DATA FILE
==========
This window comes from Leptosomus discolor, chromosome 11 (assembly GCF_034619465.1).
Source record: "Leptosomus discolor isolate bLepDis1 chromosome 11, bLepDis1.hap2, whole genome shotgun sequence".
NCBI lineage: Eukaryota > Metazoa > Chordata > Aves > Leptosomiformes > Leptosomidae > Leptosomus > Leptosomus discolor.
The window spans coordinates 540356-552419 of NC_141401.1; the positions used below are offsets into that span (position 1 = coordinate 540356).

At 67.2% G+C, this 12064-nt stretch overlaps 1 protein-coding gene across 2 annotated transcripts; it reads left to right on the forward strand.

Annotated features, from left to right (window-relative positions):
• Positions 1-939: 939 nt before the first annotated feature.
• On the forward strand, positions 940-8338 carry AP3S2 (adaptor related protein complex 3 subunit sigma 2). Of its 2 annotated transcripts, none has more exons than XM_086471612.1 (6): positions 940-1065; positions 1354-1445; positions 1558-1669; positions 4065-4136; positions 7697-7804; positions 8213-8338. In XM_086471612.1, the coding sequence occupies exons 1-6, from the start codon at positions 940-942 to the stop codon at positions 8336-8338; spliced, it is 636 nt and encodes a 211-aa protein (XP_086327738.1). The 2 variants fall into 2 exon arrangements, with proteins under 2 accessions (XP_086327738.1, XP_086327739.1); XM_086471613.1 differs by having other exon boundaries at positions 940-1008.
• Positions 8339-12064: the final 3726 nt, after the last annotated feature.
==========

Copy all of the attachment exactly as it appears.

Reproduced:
This window comes from Leptosomus discolor, chromosome 11 (assembly GCF_034619465.1).
Source record: "Leptosomus discolor isolate bLepDis1 chromosome 11, bLepDis1.hap2, whole genome shotgun sequence".
NCBI lineage: Eukaryota > Metazoa > Chordata > Aves > Leptosomiformes > Leptosomidae > Leptosomus > Leptosomus discolor.
The window spans coordinates 540356-552419 of NC_141401.1; the positions used below are offsets into that span (position 1 = coordinate 540356).

At 67.2% G+C, this 12064-nt stretch overlaps 1 protein-coding gene across 2 annotated transcripts; it reads left to right on the forward strand.

Annotated features, from left to right (window-relative positions):
• Positions 1-939: 939 nt before the first annotated feature.
• On the forward strand, positions 940-8338 carry AP3S2 (adaptor related protein complex 3 subunit sigma 2). Of its 2 annotated transcripts, none has more exons than XM_086471612.1 (6): positions 940-1065; positions 1354-1445; positions 1558-1669; positions 4065-4136; positions 7697-7804; positions 8213-8338. In XM_086471612.1, the coding sequence occupies exons 1-6, from the start codon at positions 940-942 to the stop codon at positions 8336-8338; spliced, it is 636 nt and encodes a 211-aa protein (XP_086327738.1). The 2 variants fall into 2 exon arrangements, with proteins under 2 accessions (XP_086327738.1, XP_086327739.1); XM_086471613.1 differs by having other exon boundaries at positions 940-1008.
• Positions 8339-12064: the final 3726 nt, after the last annotated feature.